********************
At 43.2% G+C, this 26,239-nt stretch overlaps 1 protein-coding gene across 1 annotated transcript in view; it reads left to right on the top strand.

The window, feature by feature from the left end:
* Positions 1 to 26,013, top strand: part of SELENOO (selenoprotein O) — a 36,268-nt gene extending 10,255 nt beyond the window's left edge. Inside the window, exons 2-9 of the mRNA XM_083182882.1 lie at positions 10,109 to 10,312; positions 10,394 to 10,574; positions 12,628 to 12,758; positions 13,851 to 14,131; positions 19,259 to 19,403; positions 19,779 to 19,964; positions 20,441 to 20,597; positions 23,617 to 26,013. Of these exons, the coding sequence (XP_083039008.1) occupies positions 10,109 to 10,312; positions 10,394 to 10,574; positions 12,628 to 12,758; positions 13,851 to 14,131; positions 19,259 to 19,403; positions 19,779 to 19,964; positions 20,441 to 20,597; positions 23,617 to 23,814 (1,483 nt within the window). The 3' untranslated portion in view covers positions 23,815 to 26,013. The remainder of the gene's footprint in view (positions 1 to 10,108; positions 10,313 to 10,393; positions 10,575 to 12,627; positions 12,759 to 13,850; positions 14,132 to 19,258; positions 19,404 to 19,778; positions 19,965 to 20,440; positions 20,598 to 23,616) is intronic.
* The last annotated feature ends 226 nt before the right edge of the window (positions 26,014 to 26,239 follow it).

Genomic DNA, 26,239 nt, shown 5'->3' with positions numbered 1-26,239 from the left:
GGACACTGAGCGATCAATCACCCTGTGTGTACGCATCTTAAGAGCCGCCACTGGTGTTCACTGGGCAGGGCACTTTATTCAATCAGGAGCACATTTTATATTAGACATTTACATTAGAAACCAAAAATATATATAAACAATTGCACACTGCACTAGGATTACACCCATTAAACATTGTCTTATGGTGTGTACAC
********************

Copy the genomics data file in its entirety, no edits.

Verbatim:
At 43.2% G+C, this 26,239-nt stretch overlaps 1 protein-coding gene across 1 annotated transcript in view; it reads left to right on the top strand.

The window, feature by feature from the left end:
* Positions 1 to 26,013, top strand: part of SELENOO (selenoprotein O) — a 36,268-nt gene extending 10,255 nt beyond the window's left edge. Inside the window, exons 2-9 of the mRNA XM_083182882.1 lie at positions 10,109 to 10,312; positions 10,394 to 10,574; positions 12,628 to 12,758; positions 13,851 to 14,131; positions 19,259 to 19,403; positions 19,779 to 19,964; positions 20,441 to 20,597; positions 23,617 to 26,013. Of these exons, the coding sequence (XP_083039008.1) occupies positions 10,109 to 10,312; positions 10,394 to 10,574; positions 12,628 to 12,758; positions 13,851 to 14,131; positions 19,259 to 19,403; positions 19,779 to 19,964; positions 20,441 to 20,597; positions 23,617 to 23,814 (1,483 nt within the window). The 3' untranslated portion in view covers positions 23,815 to 26,013. The remainder of the gene's footprint in view (positions 1 to 10,108; positions 10,313 to 10,393; positions 10,575 to 12,627; positions 12,759 to 13,850; positions 14,132 to 19,258; positions 19,404 to 19,778; positions 19,965 to 20,440; positions 20,598 to 23,616) is intronic.
* The last annotated feature ends 226 nt before the right edge of the window (positions 26,014 to 26,239 follow it).

Genomic DNA, 26,239 nt, shown 5'->3' with positions numbered 1-26,239 from the left:
GGACACTGAGCGATCAATCACCCTGTGTGTACGCATCTTAAGAGCCGCCACTGGTGTTCACTGGGCAGGGCACTTTATTCAATCAGGAGCACATTTTATATTAGACATTTACATTAGAAACCAAAAATATATATAAACAATTGCACACTGCACTAGGATTACACCCATTAAACATTGTCTTATGGTGTGTACAC